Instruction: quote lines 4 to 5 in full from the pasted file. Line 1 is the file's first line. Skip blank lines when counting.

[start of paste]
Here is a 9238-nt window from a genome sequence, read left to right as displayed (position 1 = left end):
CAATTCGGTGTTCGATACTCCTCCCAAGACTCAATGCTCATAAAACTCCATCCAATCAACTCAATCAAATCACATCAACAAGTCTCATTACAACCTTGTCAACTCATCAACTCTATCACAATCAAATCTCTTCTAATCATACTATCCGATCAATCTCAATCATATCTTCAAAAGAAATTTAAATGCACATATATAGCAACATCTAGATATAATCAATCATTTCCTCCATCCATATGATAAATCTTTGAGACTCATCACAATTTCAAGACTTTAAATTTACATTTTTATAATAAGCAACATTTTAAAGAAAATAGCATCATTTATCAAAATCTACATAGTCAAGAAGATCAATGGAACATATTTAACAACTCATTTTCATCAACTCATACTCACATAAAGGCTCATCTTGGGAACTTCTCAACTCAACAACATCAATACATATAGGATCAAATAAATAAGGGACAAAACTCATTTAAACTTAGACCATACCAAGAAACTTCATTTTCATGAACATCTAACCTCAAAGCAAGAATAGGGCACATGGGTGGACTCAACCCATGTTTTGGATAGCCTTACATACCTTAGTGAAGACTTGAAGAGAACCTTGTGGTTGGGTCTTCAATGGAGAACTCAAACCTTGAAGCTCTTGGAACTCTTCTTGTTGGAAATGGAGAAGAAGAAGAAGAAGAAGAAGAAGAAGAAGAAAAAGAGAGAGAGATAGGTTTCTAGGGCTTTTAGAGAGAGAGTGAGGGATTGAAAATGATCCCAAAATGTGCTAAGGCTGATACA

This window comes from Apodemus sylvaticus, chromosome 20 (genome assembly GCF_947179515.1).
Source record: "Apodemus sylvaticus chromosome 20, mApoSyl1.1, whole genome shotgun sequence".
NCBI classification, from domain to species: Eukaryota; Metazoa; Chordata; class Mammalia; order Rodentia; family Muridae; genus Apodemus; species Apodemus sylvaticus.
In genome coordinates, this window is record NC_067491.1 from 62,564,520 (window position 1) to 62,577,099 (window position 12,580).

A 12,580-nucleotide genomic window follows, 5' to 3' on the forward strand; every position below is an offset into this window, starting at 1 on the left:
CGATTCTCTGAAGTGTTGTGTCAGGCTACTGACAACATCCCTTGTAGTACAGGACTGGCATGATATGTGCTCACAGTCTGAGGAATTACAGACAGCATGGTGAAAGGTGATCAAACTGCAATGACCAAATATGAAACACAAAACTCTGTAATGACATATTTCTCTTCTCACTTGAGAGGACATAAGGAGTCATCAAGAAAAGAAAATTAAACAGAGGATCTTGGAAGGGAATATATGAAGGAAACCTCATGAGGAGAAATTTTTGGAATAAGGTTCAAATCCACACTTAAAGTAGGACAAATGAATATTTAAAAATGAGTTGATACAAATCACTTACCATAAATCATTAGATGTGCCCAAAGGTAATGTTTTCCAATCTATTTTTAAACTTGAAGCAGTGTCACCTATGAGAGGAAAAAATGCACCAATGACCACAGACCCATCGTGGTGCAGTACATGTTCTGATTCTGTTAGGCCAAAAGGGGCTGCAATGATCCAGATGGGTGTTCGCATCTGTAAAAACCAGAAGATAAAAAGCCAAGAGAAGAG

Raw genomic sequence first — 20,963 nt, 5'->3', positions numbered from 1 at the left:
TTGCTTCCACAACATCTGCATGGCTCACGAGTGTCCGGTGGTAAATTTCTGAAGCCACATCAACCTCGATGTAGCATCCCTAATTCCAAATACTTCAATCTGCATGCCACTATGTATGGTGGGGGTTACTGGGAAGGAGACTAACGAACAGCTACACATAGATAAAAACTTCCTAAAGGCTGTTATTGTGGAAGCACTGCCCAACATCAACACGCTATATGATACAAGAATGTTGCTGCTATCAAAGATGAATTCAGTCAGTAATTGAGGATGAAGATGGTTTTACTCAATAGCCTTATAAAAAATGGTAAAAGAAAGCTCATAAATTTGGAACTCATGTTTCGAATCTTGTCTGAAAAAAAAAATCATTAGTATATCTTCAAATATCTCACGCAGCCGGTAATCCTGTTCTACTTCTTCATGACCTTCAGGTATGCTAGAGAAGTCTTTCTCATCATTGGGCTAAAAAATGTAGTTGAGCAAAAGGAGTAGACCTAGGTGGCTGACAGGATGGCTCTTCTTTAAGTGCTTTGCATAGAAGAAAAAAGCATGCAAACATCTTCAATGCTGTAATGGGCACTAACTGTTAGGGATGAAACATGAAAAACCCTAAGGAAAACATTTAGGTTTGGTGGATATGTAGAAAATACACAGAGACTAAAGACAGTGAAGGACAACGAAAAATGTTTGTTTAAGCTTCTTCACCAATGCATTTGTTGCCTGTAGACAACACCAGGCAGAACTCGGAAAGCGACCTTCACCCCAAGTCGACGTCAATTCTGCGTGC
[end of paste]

Source record: "Apodemus sylvaticus chromosome 20, mApoSyl1.1, whole genome shotgun sequence".
NCBI classification, from domain to species: Eukaryota; Metazoa; Chordata; class Mammalia; order Rodentia; family Muridae; genus Apodemus; species Apodemus sylvaticus.